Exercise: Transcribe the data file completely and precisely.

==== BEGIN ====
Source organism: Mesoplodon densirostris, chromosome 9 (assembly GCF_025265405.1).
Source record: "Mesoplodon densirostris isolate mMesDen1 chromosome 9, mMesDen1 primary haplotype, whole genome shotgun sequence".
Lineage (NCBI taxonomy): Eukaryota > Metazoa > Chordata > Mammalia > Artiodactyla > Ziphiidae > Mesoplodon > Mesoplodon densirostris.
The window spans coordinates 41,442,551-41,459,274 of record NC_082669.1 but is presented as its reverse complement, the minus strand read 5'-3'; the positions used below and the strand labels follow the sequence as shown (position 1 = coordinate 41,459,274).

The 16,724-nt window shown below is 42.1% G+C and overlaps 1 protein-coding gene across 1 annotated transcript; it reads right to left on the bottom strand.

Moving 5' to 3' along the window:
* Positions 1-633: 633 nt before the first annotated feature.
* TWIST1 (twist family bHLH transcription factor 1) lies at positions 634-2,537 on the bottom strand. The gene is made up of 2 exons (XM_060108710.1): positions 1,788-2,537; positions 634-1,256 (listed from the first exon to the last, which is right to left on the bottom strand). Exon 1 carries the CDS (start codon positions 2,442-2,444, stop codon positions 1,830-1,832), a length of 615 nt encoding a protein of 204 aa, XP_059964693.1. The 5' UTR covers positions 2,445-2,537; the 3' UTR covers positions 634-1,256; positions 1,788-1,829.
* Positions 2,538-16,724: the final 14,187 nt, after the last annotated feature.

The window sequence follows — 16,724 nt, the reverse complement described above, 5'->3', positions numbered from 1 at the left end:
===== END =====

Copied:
Source organism: Mesoplodon densirostris, chromosome 9 (assembly GCF_025265405.1).
Source record: "Mesoplodon densirostris isolate mMesDen1 chromosome 9, mMesDen1 primary haplotype, whole genome shotgun sequence".
Lineage (NCBI taxonomy): Eukaryota > Metazoa > Chordata > Mammalia > Artiodactyla > Ziphiidae > Mesoplodon > Mesoplodon densirostris.
The window spans coordinates 41,442,551-41,459,274 of record NC_082669.1 but is presented as its reverse complement, the minus strand read 5'-3'; the positions used below and the strand labels follow the sequence as shown (position 1 = coordinate 41,459,274).

The 16,724-nt window shown below is 42.1% G+C and overlaps 1 protein-coding gene across 1 annotated transcript; it reads right to left on the bottom strand.

Moving 5' to 3' along the window:
* Positions 1-633: 633 nt before the first annotated feature.
* TWIST1 (twist family bHLH transcription factor 1) lies at positions 634-2,537 on the bottom strand. The gene is made up of 2 exons (XM_060108710.1): positions 1,788-2,537; positions 634-1,256 (listed from the first exon to the last, which is right to left on the bottom strand). Exon 1 carries the CDS (start codon positions 2,442-2,444, stop codon positions 1,830-1,832), a length of 615 nt encoding a protein of 204 aa, XP_059964693.1. The 5' UTR covers positions 2,445-2,537; the 3' UTR covers positions 634-1,256; positions 1,788-1,829.
* Positions 2,538-16,724: the final 14,187 nt, after the last annotated feature.

The window sequence follows — 16,724 nt, the reverse complement described above, 5'->3', positions numbered from 1 at the left end: